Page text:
If you've searched Google for private medical insurance that covers expats in Mauritania then you are probably for looking for established UK based health insurance companies that can cover your medical expenses in Mauritania.
Living as an expatriate in Mauritania you want to avoid any nasty unexpected medical costs. In some countries these can amount to hundreds of thousands of pounds for serious medical conditions.
Our advice when shopping around for private medical cover that covers expatriates living in Mauritania is to speak to a insurance broker. Health insurance is incredibly complicated and if you want absolute certainty that Mauritania is covered by your policy you should consult with a health insurance broker who can explain which policy providers will cover medical costs for expatriates in Mauritania and which will exclude it.
There are many advantages to using a insurance broker but the largest by far is that you're using their industry experience at no cost. They are paid by the insurer (Aviva or Bupa etc) rather than you so it costs you no extra to use their services.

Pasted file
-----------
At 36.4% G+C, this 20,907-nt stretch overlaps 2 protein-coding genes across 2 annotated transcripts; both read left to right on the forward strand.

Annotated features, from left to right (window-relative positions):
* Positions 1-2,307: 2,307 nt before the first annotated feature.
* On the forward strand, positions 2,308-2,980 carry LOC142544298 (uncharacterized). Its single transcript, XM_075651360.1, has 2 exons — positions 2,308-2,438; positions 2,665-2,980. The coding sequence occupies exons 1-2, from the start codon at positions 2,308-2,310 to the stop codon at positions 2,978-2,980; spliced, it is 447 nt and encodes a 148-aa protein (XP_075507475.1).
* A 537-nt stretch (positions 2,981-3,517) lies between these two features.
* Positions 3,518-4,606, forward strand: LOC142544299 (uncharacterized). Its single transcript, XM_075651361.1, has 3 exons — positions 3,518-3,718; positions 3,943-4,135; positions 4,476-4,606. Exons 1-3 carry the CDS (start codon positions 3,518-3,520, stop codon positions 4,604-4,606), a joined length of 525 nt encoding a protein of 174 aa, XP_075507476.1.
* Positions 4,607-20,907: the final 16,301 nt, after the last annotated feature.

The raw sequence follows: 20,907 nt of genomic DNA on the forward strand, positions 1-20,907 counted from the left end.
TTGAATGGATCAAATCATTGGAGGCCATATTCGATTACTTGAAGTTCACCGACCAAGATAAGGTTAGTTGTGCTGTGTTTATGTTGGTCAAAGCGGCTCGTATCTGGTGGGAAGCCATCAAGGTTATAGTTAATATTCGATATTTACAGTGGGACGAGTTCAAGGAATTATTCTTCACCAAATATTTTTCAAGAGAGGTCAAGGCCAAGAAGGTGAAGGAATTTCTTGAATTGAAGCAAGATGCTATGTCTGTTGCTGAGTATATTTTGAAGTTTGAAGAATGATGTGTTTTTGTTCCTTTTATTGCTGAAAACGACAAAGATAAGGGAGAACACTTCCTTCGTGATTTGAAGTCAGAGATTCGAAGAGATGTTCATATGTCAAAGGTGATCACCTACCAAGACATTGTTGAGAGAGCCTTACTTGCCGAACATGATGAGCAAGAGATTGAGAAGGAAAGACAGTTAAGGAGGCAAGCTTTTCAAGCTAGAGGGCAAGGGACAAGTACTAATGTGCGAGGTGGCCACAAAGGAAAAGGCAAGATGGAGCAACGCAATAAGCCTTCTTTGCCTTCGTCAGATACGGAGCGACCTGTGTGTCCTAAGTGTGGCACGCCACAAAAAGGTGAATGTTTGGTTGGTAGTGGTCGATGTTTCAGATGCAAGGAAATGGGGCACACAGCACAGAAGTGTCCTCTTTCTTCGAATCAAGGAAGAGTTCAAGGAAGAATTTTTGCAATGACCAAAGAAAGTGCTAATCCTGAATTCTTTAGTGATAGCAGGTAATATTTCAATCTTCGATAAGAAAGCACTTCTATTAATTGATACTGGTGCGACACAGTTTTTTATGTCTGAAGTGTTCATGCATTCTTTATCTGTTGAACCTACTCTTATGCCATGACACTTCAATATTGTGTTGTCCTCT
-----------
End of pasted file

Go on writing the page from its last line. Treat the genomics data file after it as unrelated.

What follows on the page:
- Do you live in many different areas? Some will give you a lower policy premium than offers. A insurance broker will be able to advise whats best.
- Do you have a hobby that may invalidate your insurance policy? A broker will know this vital information.
- If you are a couple and one of you has claimed on your insurance policy this year would it be cheaper to separate you both onto two different policies?
- You've developed a certain condition and want to know which insurer offers the biggest amount of cover for it. A broker will know this instantly saving you so much time and effort.
You can call around every medical insurance provider you can find and ask if they provider cover for expats in Mauritania, however this will be a very time consuming process. Each insurer will ask for your medical history because its not normally a simple yes or not if a medical condition is covered or not.
Its far far quicker to speak to one health insurance broker which will know which providers on the market offer cover for expats in Mauritania and under what conditions they do or don't cover it.